Cliff Lee pitches three innings in Cactus League debut
Mariners' Cliff Lee pitched three innings in his first Cactus League game, then said he's feeling comfortable with the team.
Seattle Times staff reporter
SURPRISE, Ariz. — The good news from Cliff Lee didn't end when he left the mound Wednesday following his first Cactus League appearance for the Mariners.
After allowing a run in three fairly tidy innings in a 6-3 win over Texas, the 2008 Cy Young Award winner was greeted by a half-dozen or so national reporters joining the regular local contingent.
And what they wanted to know is whether he's beginning to feel comfortable in his new confines after a whirlwind of a year that saw him go from Cleveland ace to Philadelphia World Series star to a surprise landing in Seattle.
Lee's early verdict?
"I like it here."
Seattle has gambled not just that the 31-year-old Lee can help them win an AL West title in 2010, but that entering the final year of his contract, he might just warm enough to the city and team to want to stick around.
Lee said he has had no contract discussions with Seattle yet, but said that being around the Mariners can only help the team's cause.
"It didn't take me long to realize it's good people here, and a good organization," he said. "In free agency, you don't get the luxury to go spend some time with the team and the guys to see how you are going to like it, so looking at it that way, it's a good opportunity to do that."
Lee also raved about Seattle's defense, which turned two double plays behind him, helping mitigate the damage of allowing five hits and a walk.
"Unbelievable defense," he said. "Great bullpen."
And on Wednesday, a little bit better Lee, whose first spring start was delayed when he had surgery to remove a bone spur in his left foot Feb. 5.
He faced hitters for the first time all spring last week in a simulated game in which he was unusually wild, hitting two batters.
Noting that he didn't hit anyone Wednesday, manager Don Wakamatsu joked that "we are a foot closer" to Lee being in prime form.
Lee threw 46 pitches, 36 for strikes. He allowed a hit in each of the first two innings but got out of it. He then gave up two singles to start the third, but a double-play, while it scored the run, helped quell the damage.
"It was a lot better today than the other day," Lee said. "I was a little erratic. I tried to throw a fastball away to a lefty and ended up hitting him, so I was missing pretty bad."
The foot, meanwhile, is just fine, he said, calling it "a nonissue."
So, he says, is any perception that he still feels stung by the trade from Philly, which he admitted initially caught him off-guard.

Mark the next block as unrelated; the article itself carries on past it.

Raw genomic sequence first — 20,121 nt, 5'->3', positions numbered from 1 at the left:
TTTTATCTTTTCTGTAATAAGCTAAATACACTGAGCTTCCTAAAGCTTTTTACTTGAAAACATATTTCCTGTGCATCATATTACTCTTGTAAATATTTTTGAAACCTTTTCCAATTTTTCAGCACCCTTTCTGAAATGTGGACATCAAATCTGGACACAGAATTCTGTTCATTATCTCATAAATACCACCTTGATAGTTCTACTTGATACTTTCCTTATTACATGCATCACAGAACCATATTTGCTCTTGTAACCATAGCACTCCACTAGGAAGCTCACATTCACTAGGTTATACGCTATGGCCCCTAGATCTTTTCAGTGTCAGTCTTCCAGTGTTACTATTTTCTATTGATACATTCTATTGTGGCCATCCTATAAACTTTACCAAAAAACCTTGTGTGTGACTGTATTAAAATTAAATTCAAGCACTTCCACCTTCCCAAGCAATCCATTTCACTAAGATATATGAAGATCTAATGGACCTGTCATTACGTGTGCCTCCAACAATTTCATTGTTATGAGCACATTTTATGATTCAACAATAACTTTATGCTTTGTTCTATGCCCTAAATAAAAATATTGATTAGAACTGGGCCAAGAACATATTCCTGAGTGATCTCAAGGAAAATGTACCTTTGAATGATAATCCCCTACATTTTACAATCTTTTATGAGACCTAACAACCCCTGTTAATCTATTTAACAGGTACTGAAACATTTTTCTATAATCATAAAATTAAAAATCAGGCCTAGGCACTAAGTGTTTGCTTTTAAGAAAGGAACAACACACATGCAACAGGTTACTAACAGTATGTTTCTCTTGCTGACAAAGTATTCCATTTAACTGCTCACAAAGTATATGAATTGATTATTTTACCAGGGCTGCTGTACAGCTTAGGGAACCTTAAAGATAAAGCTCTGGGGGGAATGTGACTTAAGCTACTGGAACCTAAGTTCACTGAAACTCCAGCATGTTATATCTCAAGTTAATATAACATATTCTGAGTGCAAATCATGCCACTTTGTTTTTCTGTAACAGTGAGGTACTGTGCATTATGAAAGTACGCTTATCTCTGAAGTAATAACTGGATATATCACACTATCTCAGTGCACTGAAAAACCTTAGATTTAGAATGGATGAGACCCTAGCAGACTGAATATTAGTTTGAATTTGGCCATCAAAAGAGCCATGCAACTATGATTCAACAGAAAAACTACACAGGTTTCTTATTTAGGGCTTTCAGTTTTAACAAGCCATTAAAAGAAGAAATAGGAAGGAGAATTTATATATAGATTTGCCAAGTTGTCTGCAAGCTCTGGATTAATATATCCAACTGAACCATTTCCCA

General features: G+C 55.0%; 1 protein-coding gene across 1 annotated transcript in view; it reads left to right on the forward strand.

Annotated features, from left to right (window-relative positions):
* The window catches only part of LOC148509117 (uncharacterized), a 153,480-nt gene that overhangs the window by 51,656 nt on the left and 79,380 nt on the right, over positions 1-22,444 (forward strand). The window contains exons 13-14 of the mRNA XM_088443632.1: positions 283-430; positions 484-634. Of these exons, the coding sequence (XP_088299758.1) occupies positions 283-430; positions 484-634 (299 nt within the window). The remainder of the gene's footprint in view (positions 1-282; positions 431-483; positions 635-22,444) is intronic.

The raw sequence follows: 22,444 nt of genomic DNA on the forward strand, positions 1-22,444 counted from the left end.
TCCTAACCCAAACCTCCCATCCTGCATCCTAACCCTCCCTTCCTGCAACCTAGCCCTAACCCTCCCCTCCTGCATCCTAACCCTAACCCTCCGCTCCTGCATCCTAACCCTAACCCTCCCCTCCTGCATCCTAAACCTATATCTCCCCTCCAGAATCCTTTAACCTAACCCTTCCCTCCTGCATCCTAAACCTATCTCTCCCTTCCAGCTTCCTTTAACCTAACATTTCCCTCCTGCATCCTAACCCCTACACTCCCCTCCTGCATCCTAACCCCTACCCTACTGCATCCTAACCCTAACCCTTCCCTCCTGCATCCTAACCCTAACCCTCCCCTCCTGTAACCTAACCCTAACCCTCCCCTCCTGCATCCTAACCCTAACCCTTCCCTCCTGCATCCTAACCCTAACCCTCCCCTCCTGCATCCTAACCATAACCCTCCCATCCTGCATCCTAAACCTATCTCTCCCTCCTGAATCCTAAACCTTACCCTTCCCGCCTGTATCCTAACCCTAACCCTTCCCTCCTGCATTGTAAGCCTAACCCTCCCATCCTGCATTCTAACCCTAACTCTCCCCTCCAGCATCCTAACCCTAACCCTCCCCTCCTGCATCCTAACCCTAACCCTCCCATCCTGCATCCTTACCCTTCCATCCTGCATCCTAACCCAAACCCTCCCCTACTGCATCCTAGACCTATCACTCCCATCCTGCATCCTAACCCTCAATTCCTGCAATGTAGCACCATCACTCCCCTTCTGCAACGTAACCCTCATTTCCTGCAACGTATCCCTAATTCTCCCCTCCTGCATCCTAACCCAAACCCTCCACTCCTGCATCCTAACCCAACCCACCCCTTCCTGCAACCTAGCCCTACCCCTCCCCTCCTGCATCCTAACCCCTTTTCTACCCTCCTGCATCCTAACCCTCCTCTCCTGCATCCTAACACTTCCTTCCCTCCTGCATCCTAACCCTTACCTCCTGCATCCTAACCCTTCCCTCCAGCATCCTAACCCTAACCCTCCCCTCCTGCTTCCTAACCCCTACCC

"I'm trying to make the best of the situation," he said. "We've got a good team and I like where I'm at. It's not bad at all."
Wakamatsu says Bradley interview no big deal
Milton Bradley set off a few waves nationally with an interview with ESPN in which he levied heavy criticism at the way he was treated in Chicago last year by fans and the organization.
Wakamatsu said he hadn't seen the entire thing, but that he didn't consider it a concern.
"I think that he's got to go through that a little bit for his own sake," Wakamatsu said. "But I think he is happy here. We are extremely pleased with his progress and he's fitting in well."
He also said he wasn't unhappy that Bradley would give such an interview now.
"We talk about giving guys the freedom to feel welcome here and be themselves," he said. "This is something that will pass. What I care about most is Milton coming in and being in good shape and playing the game and helping us win."
• In his latest step to returning from a groin injury, closer David Aardsma threw about 25 pitches Wednesday in a bullpen session, then said later that he made it through just fine and expects to make his spring debut Friday against Kansas City.
• Mike Sweeney, attempting to make the team as an invited free agent, had the big blow of the game, a three-run double in the fifth, and also had another double in going 2 for 3. He is now 10 for 13 (.769) with six RBI.
• The Mariners cut eight players off the major-league roster, sending pitcher Ryan Feierabend to Tacoma and pitchers Josh Fields, Steven Shell, Nick Hill, Chris Seddon and Mauricio Robles and catchers Luis Oliveros and Steven Baron to the minor-league camp. The major-league roster stands at 55.
• Wakamatsu said Erik Bedard, attempting to recover from a torn labrum, is long tossing with no problems. "He's still a ways away from getting on the mound, but everything right now is extremely good. He's been throwing long toss with no problems. His action is good, body is in good shape, so so far, so good."
Bob Condotta: 206-515-5699 or firstname.lastname@example.org.
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